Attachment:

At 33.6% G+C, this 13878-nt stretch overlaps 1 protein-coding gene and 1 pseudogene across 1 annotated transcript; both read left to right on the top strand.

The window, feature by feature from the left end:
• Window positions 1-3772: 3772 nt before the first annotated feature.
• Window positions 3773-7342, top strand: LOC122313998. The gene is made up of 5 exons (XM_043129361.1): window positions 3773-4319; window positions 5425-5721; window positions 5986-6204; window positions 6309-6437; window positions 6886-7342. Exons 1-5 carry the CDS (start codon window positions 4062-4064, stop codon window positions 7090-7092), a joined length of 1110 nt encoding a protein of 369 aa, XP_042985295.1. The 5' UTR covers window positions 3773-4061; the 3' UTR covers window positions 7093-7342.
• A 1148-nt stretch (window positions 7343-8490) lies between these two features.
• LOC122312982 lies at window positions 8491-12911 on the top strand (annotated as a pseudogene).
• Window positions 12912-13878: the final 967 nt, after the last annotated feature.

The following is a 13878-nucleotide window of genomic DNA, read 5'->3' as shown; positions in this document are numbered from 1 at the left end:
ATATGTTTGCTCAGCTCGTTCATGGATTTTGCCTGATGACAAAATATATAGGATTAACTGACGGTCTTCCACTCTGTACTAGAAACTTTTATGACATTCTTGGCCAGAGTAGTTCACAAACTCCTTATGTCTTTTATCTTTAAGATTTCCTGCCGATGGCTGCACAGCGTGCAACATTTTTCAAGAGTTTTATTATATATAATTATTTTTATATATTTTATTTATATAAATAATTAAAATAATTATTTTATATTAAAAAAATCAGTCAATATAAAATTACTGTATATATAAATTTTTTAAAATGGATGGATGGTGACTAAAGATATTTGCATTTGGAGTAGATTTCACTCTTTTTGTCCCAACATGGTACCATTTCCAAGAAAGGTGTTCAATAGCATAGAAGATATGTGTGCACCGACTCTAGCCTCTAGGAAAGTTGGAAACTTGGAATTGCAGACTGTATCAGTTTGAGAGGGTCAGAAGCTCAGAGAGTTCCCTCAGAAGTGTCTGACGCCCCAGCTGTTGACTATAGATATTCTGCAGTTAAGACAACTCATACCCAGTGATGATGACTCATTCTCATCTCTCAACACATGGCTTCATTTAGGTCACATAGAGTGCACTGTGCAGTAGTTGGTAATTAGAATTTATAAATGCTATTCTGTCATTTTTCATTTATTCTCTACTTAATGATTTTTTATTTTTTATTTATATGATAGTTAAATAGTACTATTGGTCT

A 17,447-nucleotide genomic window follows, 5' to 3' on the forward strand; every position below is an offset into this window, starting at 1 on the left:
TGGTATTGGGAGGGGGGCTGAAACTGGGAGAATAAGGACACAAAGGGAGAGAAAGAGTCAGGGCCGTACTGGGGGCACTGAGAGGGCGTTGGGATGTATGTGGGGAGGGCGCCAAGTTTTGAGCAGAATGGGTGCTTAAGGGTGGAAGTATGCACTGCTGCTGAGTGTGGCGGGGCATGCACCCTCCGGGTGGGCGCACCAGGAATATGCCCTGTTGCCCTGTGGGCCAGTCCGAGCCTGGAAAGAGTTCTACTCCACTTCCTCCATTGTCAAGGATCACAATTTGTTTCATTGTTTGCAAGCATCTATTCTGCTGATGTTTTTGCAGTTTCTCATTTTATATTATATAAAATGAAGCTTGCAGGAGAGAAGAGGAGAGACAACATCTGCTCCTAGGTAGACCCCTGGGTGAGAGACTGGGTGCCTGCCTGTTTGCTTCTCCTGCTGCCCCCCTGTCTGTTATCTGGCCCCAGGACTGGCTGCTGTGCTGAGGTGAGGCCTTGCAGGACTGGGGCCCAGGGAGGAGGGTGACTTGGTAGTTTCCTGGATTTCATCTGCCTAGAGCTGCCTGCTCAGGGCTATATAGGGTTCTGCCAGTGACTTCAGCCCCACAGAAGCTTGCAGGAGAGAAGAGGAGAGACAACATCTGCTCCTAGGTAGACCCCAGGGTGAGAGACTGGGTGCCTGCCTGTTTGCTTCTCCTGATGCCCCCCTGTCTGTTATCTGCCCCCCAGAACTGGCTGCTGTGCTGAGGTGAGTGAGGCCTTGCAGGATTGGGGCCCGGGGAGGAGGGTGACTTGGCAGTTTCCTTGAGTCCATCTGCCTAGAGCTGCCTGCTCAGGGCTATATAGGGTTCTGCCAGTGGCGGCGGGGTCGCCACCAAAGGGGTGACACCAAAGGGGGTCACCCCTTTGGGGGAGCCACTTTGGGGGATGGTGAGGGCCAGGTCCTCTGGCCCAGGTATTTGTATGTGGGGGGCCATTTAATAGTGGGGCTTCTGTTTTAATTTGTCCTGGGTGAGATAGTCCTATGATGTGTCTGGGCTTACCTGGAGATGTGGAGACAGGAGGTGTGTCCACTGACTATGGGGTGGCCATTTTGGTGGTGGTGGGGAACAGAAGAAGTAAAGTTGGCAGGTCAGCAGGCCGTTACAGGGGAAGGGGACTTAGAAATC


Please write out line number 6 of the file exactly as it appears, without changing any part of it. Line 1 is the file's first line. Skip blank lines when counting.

• LOC122312982 lies at window positions 8491-12911 on the top strand (annotated as a pseudogene).